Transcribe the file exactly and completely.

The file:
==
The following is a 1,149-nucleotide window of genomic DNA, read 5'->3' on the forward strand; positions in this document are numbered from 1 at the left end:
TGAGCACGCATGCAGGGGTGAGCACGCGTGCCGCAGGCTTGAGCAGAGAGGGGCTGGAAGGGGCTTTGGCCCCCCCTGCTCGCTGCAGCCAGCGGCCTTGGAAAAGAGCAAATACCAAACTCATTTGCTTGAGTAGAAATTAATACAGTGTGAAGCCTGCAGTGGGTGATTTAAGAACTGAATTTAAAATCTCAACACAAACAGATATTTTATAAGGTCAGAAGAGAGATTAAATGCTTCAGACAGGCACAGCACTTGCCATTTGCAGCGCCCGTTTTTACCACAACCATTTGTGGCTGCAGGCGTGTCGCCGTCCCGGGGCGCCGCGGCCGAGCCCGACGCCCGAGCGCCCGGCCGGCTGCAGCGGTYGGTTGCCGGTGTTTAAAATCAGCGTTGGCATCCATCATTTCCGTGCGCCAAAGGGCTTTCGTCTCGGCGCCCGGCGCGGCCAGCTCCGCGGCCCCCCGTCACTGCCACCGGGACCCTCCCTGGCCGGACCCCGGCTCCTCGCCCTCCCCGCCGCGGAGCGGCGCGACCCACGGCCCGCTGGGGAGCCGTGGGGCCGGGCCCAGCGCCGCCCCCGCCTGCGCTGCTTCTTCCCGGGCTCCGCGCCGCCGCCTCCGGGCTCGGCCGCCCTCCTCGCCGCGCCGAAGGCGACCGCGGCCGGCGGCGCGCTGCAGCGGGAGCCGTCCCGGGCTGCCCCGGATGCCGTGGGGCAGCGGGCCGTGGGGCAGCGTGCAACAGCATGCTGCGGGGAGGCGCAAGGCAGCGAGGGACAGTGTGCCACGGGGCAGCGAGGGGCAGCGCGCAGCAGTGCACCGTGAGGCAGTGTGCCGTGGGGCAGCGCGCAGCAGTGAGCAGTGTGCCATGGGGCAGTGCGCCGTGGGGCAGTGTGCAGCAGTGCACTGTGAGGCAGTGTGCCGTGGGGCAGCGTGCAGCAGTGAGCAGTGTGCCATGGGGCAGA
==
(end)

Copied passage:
The following is a 1,149-nucleotide window of genomic DNA, read 5'->3' on the forward strand; positions in this document are numbered from 1 at the left end:
TGAGCACGCATGCAGGGGTGAGCACGCGTGCCGCAGGCTTGAGCAGAGAGGGGCTGGAAGGGGCTTTGGCCCCCCCTGCTCGCTGCAGCCAGCGGCCTTGGAAAAGAGCAAATACCAAACTCATTTGCTTGAGTAGAAATTAATACAGTGTGAAGCCTGCAGTGGGTGATTTAAGAACTGAATTTAAAATCTCAACACAAACAGATATTTTATAAGGTCAGAAGAGAGATTAAATGCTTCAGACAGGCACAGCACTTGCCATTTGCAGCGCCCGTTTTTACCACAACCATTTGTGGCTGCAGGCGTGTCGCCGTCCCGGGGCGCCGCGGCCGAGCCCGACGCCCGAGCGCCCGGCCGGCTGCAGCGGTYGGTTGCCGGTGTTTAAAATCAGCGTTGGCATCCATCATTTCCGTGCGCCAAAGGGCTTTCGTCTCGGCGCCCGGCGCGGCCAGCTCCGCGGCCCCCCGTCACTGCCACCGGGACCCTCCCTGGCCGGACCCCGGCTCCTCGCCCTCCCCGCCGCGGAGCGGCGCGACCCACGGCCCGCTGGGGAGCCGTGGGGCCGGGCCCAGCGCCGCCCCCGCCTGCGCTGCTTCTTCCCGGGCTCCGCGCCGCCGCCTCCGGGCTCGGCCGCCCTCCTCGCCGCGCCGAAGGCGACCGCGGCCGGCGGCGCGCTGCAGCGGGAGCCGTCCCGGGCTGCCCCGGATGCCGTGGGGCAGCGGGCCGTGGGGCAGCGTGCAACAGCATGCTGCGGGGAGGCGCAAGGCAGCGAGGGACAGTGTGCCACGGGGCAGCGAGGGGCAGCGCGCAGCAGTGCACCGTGAGGCAGTGTGCCGTGGGGCAGCGCGCAGCAGTGAGCAGTGTGCCATGGGGCAGTGCGCCGTGGGGCAGTGTGCAGCAGTGCACTGTGAGGCAGTGTGCCGTGGGGCAGCGTGCAGCAGTGAGCAGTGTGCCATGGGGCAGA